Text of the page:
KU: I had the title for this play for a long time kicking about in the back of my head. I was supposed to be writing another play but the title and the Eskimos wouldn't leave me alone. I kept seeing big big Eskimos that looked liked diseased Yetis. The kind of thing you'd see
on an episode of Doctor Who. Or some kind of goth Teletubbies. I kept seeing those Eskimos so I knew they had to be in a play.
LH: You recently finished your Phd, started a new position at Harvard and yet continue to produce new plays at a startling rate. How do you do it?
KU: Well, I guess I work all the time. But it doesn't feel like work since I love it so much. My time at Rutgers really trained me to juggle way too many balls and now that my teaching job is just a teaching job: no administrative responsible, no teacher training, nothing but teaching
a few times a week, I find I have more time. But don't tell my employers that. I want them to think I'm overworked and underpaid, which I am, of course. Plus, finishing that degree was like being cured of a terrible disease. Not having that hanging over my head, it feels even better than coming out. It's like a great feeling of liberation. Now I never have to write anything like that again if I don't want to.
LH: I know you are a fan of Sarah Kane and British theater in general. Is there a difference between contemporary British and American theater?
KU: I would say that American theater tends toward the sentimental in a way that British theater doesn't. I'm not sure that's always true, but generally. American theater, though, doesn't have the shackles of naturalism to the same degree as British theater. American theater
still has a pretty active avant-garde impulse and that never really took hold in British theater, even while Sarah's plays moved in that direction. The biggest difference between the two right now is the culture of new play development. Here, when you write a new play you expected it to have multiple readings, some workshops, some more readings, before anyone even takes a chance on a production. And some great plays never even get produced. In British theater, you write a play and then it is produced. They don't believe in developing a play to death. That is a very good thing.
LH: Do you have a favorite play?
KU: I have so many and they change all the time. Right now if you put a gun to my head and asked me that, I'd have to say, Spring Awakening by Wedekind. Or maybe Cleveland by Mac Wellman. Or maybe Kroetz, Through the Leaves. Kane's Cleansed. You should just shoot me because I could keep going on and on.
LH: Are you familiar with Canadian theater? Daniel MacIvor, Sally Clark, Morris Panych?
KU: Not as much as I want to be. I like MacIvor's work a great deal, and The Crackwalker by Judith Thompson was a play that I really loved when I first read it. There was something very cold and helpless about that play that appealed to me a lot. But you should tell me who I should be reading because the sad bane of New York theater is that we don't see enough international work especially from Canada and Latin America.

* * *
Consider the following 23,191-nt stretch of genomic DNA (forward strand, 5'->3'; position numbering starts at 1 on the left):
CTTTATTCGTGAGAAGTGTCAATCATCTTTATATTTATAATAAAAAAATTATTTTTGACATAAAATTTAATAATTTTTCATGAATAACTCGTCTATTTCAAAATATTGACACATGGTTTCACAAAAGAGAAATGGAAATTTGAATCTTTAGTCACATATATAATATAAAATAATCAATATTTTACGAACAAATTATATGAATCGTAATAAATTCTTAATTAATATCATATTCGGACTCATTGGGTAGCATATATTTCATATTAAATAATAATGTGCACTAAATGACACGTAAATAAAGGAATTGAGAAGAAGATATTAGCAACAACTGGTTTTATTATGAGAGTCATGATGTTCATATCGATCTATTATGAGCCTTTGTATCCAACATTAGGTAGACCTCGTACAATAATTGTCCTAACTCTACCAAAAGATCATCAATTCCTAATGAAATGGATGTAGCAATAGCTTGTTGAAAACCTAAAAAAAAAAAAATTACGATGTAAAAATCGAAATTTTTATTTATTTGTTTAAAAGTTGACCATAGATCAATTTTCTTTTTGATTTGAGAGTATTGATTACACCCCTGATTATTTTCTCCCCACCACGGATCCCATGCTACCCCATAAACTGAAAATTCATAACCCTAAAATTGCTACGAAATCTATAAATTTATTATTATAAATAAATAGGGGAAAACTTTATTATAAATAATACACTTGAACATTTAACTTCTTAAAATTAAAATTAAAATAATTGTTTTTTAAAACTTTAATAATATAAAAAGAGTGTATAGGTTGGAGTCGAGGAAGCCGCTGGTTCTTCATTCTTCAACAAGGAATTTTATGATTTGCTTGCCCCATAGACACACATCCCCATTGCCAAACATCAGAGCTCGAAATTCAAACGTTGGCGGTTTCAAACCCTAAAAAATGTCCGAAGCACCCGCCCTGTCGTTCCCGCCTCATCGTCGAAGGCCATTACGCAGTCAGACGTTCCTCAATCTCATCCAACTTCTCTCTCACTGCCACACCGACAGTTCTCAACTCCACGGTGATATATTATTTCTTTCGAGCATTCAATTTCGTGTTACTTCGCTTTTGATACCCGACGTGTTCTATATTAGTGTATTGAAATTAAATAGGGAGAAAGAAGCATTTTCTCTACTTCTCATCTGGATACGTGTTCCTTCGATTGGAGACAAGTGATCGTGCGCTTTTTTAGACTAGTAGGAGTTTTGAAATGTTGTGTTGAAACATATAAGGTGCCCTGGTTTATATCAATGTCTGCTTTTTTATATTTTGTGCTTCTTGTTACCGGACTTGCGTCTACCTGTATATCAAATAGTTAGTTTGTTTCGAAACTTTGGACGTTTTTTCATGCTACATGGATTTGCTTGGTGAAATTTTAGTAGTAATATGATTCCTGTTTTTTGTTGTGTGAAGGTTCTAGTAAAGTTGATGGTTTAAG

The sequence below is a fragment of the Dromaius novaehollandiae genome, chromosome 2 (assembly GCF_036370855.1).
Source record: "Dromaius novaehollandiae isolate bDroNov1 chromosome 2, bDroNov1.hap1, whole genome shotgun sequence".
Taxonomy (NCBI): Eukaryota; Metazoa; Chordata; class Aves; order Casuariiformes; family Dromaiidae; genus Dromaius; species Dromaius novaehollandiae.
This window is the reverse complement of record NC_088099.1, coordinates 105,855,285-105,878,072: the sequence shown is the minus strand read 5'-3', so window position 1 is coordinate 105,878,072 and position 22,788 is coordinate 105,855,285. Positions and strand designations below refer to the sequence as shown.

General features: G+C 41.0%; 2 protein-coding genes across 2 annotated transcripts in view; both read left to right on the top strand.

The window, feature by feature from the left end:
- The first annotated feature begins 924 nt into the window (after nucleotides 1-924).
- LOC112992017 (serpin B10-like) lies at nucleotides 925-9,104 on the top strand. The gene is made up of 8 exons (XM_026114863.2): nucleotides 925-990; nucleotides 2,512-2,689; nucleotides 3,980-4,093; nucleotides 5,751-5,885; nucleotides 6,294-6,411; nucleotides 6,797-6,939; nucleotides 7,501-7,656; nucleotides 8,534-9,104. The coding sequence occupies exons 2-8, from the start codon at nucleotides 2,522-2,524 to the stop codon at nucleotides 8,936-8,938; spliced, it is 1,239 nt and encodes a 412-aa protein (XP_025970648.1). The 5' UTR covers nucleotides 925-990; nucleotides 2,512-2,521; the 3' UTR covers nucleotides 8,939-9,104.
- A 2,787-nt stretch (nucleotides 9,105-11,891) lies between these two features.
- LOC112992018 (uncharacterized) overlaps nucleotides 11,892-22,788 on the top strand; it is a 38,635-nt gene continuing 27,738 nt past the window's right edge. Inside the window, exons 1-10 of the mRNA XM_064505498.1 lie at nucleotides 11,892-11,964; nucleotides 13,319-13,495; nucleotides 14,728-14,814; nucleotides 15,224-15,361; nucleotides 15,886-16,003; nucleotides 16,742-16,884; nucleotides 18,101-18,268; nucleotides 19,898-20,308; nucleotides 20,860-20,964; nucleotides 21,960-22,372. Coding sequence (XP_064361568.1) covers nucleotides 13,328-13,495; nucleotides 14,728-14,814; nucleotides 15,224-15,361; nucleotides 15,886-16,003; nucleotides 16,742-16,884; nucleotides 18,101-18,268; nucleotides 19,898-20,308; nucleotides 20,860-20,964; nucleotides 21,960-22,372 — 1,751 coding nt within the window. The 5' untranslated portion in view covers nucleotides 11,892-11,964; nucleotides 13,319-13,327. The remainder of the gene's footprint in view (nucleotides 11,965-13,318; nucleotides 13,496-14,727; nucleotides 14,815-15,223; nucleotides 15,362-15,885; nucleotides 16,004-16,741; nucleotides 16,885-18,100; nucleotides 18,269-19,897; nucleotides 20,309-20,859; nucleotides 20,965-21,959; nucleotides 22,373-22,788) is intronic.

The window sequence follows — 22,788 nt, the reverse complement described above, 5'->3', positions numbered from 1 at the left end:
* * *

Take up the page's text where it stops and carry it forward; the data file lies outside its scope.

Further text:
LH: You are the founder of The Committee Theater which also produces your plays--are you also developing other new plays?
KU: Yes, we have a new play of mine in the pipeline called The Awake, which Judson Kniffen is going to direct in 2008. We also going to do a reading festival of new plays in 2008 and so when Eskimos closes we will start reading plays for that. We did readings of new work by
Caridad Svich and Crystal Skillman for the last one, and there's a number of play I'd like the directors to consider for our next one, including a play by an Iranian writer.
LH: Are you a fan of the Fringe Festival scene?
KU: Listen. The Fringe in NYC gave me my first show in New York so for that I'm grateful. But I'm not sure the Fringe in its current incarnation is really all it could be. But I still think it is a great way to get a show on in New York and to get to know folks. I still have friends that I met when I did the Fringe in 1999. For that alone, it is worth it.
LH: What advice do you have for young playwrights?
KU: Don't wait. Have the mentality of an indie band. You want to put a show, put on a show. Don't wait for the official theater world to come knocking because they won't. Do it yourself. There are ways to do it. Meet directors and actors. Go see theater as much as you can and meet
people. You like an actor and think you would like to work with her, tell her. Grab coffee or beers. It is really a great time to be in the theater. Yes, there's no money, and yes, nobody cares. So what? Do it for the art. I know that sounds incredibly naïve, but that's how I
feel today. You have to believe in yourself. There is so much rejection that comes with being a writer, you got to be strong and to be strong, you need friends and lovers that have your back.
THE PRIVATE LIVES OF ESKIMOS
(OR 16 WORDS FOR SNOW)
By Ken Urban
Directed by Dylan McCullough
A man and woman in trouble. A lost cell phone. Spam-speaking Eskimos. A dark comedy about life after anti-depressants.
Sept 8th to Oct 1st • Friday -- Monday
w/ an additional show on Thu Sept 27
The Linhart Theater @ 440 Studios
440 Lafayette Street (across from the Public)
All shows at 8PM, Tix: $18
To buy tickets, go to theatremania.com
or call 212 352 3101
Sets: Lee Savage
Costumes: Emily Rebholz
Lights: Thom Weaver
Sound: Elizabeth Rhodes
Special Benefit Performance
Saturday Sept 15th
Featuring a panel discussion moderated by playwright Caridad Svich and a reception with the artists.
(* appearing courtesy of Actors' Equity)